Tuesday, April 25, 2006

I Hate Contests


Never liked 'em much, never trusted 'em.

Okay, sure, there are some contests that will unquestionably help you if you win. I went to an awards dinner about five years ago and sat at the same table with three Nicholl Fellowship top ten folks. The room was rife was industry types. Gale Anne Hurd was also seated at the our table. Producer Sid Ganis came over to say hello. And I asked the three winners about how things were going for them, and all of them said they were getting tons of meetings and offers to sign with big agencies and management companies.

Me, I entered a script into Nicholl 11 years ago. I only made the quarterfinals, but I actually got a manager off it. Out of the blue, I got a call from this start-up management company (a pair of former UTA agents) who were hustling for new clients. They read my action script and signed me.

Okay, that's a good contest.

Then there are the others.

I've entered quite a few of them over the years, and in general, disappointment and a depleted bank account were the only results. Of course, that's to be expected, right? Not everyone can win. But it wasn't that long ago that I had a script make the top ten of a contest that I shall not name here. I only found out I'd placed 6th through a friend's chance web search, and he called me up and said, "Dude!" The contest management did not even bother to notify me. No prizes, not even postcard. Nothing.

Okay, that's a bad contest.

Talk about going from the sublime to the ridiculous. And so over the years I've entered several others. In a few of them I was eliminated in the first round; in others I made the top ten. One I even won (along with five others). But there was one thing all those non-Nicholl contests had in common:

Nothing ever happened because of them.

Okay, the one I won, I did get a few meetings with some low-level agents, and none of those guys seemed all that interested, frankly, in doing any actual work. But the others, nothing.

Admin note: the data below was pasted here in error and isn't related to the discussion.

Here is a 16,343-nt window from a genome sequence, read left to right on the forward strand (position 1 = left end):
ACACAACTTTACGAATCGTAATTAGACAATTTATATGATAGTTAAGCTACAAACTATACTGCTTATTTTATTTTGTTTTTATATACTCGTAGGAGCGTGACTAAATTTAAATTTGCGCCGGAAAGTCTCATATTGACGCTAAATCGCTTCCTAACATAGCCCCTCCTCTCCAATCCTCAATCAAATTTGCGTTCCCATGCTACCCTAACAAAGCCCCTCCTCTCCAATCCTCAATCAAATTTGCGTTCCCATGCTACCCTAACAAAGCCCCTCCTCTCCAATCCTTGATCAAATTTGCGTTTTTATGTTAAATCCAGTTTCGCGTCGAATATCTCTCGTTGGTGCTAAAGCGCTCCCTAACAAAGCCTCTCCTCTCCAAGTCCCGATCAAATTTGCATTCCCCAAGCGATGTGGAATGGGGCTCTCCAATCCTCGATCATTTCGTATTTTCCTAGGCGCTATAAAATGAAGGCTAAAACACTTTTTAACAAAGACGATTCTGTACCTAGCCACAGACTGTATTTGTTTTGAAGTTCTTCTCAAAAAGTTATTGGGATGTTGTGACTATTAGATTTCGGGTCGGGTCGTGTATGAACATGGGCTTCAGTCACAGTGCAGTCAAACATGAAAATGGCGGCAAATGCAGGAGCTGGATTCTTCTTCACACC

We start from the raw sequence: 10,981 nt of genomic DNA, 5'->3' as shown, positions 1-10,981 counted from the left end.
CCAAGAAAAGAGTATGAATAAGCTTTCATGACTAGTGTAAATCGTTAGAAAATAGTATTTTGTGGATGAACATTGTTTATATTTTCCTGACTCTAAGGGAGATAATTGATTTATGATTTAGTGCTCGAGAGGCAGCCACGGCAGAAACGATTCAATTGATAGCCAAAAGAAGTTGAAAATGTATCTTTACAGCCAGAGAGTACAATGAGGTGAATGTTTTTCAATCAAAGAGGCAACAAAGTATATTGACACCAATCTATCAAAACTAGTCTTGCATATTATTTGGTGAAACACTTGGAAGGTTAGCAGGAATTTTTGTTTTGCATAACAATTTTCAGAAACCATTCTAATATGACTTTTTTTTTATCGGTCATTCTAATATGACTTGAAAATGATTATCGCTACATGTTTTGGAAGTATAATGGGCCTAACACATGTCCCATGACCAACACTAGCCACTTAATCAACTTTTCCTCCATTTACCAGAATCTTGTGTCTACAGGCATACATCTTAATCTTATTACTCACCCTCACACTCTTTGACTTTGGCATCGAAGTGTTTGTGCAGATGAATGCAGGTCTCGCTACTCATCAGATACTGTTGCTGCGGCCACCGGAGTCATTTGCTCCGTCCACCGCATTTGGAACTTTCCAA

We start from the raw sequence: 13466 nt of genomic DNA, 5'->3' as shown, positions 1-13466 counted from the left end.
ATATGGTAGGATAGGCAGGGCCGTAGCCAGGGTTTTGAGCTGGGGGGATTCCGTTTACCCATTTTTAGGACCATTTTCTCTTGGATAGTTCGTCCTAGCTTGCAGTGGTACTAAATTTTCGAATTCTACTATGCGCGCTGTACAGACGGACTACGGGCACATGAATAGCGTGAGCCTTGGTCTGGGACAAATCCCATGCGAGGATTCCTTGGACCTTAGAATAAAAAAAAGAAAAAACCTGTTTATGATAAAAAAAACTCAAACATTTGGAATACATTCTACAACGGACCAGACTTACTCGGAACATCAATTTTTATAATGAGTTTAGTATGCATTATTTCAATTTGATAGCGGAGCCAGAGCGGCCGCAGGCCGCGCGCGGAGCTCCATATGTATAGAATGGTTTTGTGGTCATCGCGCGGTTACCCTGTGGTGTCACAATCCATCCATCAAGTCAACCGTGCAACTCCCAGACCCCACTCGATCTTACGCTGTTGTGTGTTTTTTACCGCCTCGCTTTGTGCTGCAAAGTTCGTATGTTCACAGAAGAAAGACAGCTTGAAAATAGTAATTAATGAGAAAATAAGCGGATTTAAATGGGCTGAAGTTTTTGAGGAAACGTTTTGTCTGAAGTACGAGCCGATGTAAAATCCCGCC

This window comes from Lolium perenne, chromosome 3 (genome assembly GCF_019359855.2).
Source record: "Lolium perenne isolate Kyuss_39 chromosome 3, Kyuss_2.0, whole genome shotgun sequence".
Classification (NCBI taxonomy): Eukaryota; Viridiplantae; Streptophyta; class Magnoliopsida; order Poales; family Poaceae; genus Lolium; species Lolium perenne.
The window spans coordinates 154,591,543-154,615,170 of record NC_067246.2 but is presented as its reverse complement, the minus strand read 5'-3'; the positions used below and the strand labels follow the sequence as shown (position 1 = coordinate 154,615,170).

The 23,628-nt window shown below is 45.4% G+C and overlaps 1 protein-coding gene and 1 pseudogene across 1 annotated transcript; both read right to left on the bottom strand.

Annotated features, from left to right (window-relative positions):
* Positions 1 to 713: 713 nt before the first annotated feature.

And so it was with these hesitations that Greg D'Alessandro--himself a multi-contest winner--and I sat down to brainstorm our own "nontest" which would eventually become Writers on the Storm. We agreed that never hearing anything back from a contest is hugely annoying. Contests like American Accolades and Slamdance give you feedback or coverage. So we decided to do the same--only cheaper. That's the second thing that bugged us about contests--the cost. That's one expensive lottery ticket.

But the single biggest thing is that: our contest had to mean something to the winner(s)' careers. And that's where we figured we could make a real difference. Because first off, we know some guys. So when we send the winners out with our recommendations, it will actually mean something to those folks. And second, since we're Coverage, Ink, we can use our team of pros to help the winning writer polish up that diamond to a blinding gleam before submitting it to the industry. Because if this thing does not pluck some writer from obscurity and launch their career, then what the hell is the point?

I still hate contests... but with any luck, after your winning script sells for $500K against a million, we'll raise the bar for all the other contests. That's what this is all about.

--Jim Cirile

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